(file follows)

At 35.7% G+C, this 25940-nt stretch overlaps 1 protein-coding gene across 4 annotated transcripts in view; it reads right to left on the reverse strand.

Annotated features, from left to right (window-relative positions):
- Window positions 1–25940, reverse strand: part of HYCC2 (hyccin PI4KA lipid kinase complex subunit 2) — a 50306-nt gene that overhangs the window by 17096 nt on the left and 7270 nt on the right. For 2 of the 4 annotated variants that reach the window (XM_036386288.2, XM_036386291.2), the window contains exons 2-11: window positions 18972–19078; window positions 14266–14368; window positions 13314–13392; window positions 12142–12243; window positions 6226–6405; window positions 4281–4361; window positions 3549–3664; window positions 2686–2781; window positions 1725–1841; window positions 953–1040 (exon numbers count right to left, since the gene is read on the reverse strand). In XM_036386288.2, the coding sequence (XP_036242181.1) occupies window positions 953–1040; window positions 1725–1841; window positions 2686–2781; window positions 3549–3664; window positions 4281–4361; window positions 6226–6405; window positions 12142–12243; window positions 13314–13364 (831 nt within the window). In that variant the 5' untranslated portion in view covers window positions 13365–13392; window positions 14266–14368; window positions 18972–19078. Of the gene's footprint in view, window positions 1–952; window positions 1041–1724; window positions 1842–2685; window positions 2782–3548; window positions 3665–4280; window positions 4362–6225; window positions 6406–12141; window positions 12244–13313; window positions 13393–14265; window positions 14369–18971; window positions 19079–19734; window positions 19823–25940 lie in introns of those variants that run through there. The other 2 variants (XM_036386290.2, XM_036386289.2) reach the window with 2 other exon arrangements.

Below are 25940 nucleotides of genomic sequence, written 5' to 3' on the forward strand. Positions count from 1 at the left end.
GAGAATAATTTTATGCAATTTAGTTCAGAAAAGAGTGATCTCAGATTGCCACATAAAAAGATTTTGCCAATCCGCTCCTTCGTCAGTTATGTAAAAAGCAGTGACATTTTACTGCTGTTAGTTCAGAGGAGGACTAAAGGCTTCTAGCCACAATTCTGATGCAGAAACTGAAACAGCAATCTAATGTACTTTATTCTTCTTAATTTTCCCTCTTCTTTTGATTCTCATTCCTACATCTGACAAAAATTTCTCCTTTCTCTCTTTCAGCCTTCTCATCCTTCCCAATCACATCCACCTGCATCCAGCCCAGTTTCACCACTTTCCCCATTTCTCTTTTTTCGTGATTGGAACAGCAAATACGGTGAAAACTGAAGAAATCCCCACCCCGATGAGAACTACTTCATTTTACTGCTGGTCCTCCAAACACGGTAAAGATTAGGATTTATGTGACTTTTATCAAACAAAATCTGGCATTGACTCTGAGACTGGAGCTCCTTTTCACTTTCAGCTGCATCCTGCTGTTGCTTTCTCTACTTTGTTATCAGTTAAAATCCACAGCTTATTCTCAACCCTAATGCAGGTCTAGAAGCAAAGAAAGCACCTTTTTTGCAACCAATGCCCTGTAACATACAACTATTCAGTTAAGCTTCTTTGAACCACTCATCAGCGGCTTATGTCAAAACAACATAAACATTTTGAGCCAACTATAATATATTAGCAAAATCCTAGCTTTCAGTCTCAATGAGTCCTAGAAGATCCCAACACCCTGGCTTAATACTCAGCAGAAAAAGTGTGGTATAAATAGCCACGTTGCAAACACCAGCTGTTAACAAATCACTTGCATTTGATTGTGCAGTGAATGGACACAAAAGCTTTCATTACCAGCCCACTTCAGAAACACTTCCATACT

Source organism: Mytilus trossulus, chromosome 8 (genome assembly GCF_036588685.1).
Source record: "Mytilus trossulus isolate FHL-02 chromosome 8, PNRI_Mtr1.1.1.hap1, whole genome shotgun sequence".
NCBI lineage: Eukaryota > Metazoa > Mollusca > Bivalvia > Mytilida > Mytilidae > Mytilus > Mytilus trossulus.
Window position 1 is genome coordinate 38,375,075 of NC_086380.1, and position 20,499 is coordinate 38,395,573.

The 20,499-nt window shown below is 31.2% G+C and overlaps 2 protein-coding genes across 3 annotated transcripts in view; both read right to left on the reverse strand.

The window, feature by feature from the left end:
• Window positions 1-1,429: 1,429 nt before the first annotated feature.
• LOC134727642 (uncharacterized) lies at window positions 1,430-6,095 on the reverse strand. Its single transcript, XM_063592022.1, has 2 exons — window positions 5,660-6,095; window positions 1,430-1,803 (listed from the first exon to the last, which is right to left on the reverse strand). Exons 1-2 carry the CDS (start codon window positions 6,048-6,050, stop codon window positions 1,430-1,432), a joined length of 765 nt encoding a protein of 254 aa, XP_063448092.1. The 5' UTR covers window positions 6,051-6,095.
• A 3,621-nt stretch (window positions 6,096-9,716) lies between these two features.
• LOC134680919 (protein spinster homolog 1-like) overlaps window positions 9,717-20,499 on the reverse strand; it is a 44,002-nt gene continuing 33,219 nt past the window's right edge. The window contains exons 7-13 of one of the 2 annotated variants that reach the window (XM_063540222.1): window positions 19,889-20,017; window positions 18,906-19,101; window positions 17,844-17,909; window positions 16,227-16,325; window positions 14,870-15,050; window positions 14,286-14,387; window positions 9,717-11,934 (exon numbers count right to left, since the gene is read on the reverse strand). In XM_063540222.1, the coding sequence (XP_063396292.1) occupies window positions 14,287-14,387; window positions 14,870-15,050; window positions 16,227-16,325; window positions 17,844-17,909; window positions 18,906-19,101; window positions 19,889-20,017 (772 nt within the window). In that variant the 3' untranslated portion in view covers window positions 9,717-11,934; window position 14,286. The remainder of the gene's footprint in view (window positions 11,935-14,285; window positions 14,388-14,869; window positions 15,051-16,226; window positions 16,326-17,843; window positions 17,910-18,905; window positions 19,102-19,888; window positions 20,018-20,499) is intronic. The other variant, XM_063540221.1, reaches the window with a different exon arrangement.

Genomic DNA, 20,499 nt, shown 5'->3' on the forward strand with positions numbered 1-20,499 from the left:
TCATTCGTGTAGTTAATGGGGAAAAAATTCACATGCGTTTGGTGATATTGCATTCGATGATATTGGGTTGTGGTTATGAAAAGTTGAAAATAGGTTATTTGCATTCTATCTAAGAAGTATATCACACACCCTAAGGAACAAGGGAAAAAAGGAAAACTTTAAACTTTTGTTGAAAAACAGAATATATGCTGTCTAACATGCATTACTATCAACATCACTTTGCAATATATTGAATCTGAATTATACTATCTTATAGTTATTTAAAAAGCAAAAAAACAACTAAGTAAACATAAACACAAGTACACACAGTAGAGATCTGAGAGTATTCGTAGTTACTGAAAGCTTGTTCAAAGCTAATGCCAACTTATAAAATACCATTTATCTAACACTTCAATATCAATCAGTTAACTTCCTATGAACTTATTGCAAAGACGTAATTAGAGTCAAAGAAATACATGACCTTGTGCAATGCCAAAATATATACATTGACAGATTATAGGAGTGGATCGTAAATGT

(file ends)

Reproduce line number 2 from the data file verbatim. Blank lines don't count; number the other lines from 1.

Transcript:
Annotated features, from left to right (window-relative positions):